The one who dreams of us

by: Teresa Díaz Canals

There is an anecdote from a philosopher representing the cynical school, Diogenes Laercio, which I always like to remember, for boldly manifesting freedom of expression. This homeless, homeless, homeless man – who threw his glass and spit watching a child drink in the hollowed palm of his hand and eat on the surface of a loaf – was once challenged by Alexander the Great, who stood before him and expressed his request for any wish, to which Diogenes answered : “Get out of the way, you won’t let me see the sun.”1
A while ago I was in the Coppelia area and a gentleman started shouting very loud improperios that I’m afraid to repeat, because they were directed against power, of course, he was a mentally ill man. Throughout history there has been an exchange between madness and reason where the language of psychiatry has prevailed, which became a kind of monologue of reason about madness.
In Shakespeare’s tragedies, evil is not just external, a result of chance or fate. King Lear represents the tragic hero destroyed because there is something about him that contributes to his own destruction. The work describes the consequences of the irresponsibility and errors of judgment of Lear, ruler of ancient Brittany, and his adviser, the Duke of Gloucester. The tragic end comes as a result of handing over power to two of her evil daughters equally and not to the third, Cordelia, who manifests a love capable of transforming evil for good; however, the latter dies in the end, demonstrating the idea that evil does not destroy itself. It is interesting to observe the presence of a character in this play: the jester or the madman, clown who entertains Lear, but at the same time makes him see the stupidity of his actions.
Erasmo of Rotterdam, the author of Praise of Madness, writes in a message to the theologian Martin Dorp (1485-1525): “There is no danger for anyone to imagine that the apostles and Christ himself were mad in the literal sense.”2 In his well-known book, Erasmo denies the dividing line between reason and insurce, treats madness in their real sanity.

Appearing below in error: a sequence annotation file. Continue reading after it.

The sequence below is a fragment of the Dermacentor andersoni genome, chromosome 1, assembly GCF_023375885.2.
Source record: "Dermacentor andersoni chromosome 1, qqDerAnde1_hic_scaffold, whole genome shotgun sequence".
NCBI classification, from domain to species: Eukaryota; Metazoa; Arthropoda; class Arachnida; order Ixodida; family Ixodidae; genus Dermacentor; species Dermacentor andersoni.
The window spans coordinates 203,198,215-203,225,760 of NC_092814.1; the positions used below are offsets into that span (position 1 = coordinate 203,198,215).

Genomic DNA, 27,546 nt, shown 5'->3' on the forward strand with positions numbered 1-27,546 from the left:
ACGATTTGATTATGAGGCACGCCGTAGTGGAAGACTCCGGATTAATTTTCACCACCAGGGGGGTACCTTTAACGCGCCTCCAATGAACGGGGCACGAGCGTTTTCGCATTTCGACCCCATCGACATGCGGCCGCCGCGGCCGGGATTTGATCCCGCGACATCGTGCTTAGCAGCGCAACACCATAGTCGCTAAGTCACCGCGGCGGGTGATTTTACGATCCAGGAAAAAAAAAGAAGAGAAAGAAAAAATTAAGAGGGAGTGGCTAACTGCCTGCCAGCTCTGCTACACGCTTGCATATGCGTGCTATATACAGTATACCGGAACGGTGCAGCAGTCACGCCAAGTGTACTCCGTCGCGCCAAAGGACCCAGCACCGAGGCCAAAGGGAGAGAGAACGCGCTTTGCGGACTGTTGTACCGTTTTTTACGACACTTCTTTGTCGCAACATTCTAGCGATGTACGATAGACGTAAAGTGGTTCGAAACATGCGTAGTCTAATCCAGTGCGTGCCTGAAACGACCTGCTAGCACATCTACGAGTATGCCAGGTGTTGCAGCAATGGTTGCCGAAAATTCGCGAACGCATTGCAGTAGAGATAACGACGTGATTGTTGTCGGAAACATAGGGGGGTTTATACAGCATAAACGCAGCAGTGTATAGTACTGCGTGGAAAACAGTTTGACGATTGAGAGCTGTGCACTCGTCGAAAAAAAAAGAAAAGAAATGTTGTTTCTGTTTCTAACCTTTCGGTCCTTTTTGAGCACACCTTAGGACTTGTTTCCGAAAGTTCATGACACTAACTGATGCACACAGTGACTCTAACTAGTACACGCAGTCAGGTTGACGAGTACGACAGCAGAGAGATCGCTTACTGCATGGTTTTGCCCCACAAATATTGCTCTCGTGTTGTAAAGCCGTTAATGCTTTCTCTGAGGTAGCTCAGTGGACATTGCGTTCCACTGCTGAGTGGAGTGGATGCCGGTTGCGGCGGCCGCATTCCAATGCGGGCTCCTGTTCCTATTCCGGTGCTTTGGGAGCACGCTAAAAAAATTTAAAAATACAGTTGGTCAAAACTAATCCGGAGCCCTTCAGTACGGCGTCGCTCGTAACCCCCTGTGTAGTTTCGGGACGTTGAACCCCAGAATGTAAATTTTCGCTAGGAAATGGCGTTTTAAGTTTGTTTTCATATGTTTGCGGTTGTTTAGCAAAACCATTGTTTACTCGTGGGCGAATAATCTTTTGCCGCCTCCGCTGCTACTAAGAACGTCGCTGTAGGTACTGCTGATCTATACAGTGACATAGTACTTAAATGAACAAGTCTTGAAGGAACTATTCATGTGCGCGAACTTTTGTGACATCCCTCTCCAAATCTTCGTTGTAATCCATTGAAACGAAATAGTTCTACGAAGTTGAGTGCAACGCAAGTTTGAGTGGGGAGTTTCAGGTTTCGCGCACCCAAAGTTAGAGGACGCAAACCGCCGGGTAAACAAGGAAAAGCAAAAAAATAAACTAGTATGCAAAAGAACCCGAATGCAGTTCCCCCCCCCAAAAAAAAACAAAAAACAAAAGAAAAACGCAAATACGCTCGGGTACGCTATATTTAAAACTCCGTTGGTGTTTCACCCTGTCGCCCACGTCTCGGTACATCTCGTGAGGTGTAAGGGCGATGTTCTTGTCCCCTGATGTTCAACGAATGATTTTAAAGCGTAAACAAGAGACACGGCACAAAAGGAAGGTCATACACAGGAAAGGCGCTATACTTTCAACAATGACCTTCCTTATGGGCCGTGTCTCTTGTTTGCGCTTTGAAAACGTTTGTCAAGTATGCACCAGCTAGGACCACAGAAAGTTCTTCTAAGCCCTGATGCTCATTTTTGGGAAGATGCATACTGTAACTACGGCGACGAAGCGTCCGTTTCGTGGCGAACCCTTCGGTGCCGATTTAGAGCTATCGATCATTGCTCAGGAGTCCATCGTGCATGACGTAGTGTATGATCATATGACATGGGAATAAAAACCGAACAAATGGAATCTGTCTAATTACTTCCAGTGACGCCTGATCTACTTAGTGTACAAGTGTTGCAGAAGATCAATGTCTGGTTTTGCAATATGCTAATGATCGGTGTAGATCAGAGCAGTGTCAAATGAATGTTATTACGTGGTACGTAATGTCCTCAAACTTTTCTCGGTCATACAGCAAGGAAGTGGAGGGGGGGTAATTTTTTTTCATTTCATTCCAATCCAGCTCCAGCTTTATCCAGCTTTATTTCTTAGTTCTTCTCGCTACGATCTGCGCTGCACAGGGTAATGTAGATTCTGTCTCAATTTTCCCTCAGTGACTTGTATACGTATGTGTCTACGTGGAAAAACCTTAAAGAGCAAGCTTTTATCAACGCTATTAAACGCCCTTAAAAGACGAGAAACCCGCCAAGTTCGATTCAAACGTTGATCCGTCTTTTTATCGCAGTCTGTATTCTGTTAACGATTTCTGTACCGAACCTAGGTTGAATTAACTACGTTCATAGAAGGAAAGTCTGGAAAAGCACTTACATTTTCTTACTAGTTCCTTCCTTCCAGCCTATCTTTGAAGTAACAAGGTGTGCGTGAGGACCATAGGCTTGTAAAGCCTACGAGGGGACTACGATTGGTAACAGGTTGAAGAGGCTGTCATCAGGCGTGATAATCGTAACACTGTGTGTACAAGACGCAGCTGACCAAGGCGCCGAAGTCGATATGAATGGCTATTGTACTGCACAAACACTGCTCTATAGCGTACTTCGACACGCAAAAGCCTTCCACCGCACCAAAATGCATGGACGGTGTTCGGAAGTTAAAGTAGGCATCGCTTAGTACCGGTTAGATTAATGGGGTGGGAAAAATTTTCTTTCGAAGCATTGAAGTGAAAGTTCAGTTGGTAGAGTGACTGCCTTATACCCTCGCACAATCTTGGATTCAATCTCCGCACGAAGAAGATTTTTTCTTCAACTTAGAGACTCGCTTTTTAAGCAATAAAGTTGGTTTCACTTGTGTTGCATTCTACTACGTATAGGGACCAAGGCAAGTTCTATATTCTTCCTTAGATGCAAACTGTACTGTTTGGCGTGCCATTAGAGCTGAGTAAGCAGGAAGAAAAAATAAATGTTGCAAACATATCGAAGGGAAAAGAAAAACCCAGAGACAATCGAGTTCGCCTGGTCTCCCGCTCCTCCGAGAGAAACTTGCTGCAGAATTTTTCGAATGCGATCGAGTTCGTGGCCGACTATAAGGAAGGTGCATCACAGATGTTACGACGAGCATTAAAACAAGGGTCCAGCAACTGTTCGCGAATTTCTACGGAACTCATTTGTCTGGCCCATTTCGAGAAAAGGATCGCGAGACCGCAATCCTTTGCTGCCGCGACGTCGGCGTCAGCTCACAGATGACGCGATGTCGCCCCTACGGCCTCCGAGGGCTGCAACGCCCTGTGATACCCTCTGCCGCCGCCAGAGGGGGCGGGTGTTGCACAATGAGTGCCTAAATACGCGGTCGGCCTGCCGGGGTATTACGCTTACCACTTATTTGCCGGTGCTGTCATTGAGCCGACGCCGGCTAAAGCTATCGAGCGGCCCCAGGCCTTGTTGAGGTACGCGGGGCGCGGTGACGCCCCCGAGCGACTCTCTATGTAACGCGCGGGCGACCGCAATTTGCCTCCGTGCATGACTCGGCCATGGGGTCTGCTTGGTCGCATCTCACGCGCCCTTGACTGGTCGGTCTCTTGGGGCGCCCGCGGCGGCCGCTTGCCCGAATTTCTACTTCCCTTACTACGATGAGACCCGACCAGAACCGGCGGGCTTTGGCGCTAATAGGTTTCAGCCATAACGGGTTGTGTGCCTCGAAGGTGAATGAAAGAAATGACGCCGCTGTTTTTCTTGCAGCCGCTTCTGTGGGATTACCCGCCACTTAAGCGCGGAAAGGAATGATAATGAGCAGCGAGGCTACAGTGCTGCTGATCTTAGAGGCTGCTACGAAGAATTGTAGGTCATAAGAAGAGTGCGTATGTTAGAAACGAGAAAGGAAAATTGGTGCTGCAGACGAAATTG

Once our José Martí was also called unbalanced and even added an adjective: “dangerous madman”. A while ago I taught my mother – who suffered from severe senile dementia – a New Word magazine to entertain her: “Who is this?” I said. It was a picture of the Apostle. He knew full well that he would not tell me his name, for by then he did not recognize his own children, but he replied: “He who dreams of us”. I was dismayed, madness can sometimes become a high form of wisdom, often speaking and telling the truth.
This year 2020 we must listen with emphasis to Pope Francis’ reflections on this period of cultural change. I had the opportunity to attend the 1st past. November 2019 to the event “Towards a Culture of the Encounter. Change of time: challenges and challenges”. It was wonderful to hear the interventions of the guests Massimo Borghesi and Rodrigo Guerra, enlightening and full of hope their presentations. Faith grants a knowledge that overflows with descriptive reason, it is a kind of friendship, of certainty of a presence in our lives. My mother, before she left for eternity, conveyed something very important to me for the Cubans all: Martí continues to dream us. Ω

Notes
1 There is another version of the words of Diogenes: “Get away from my sun.” See Brice Parain et. al.: History of Philosophy. Greek philosophy, Volume II, Mexico City, Siglo XXI Editores S.A., p. 261.
2 Erasmo de Rotterdam: Praise of Madness, Madrid, Alianza Editorial S.A., 1986, p. 164.

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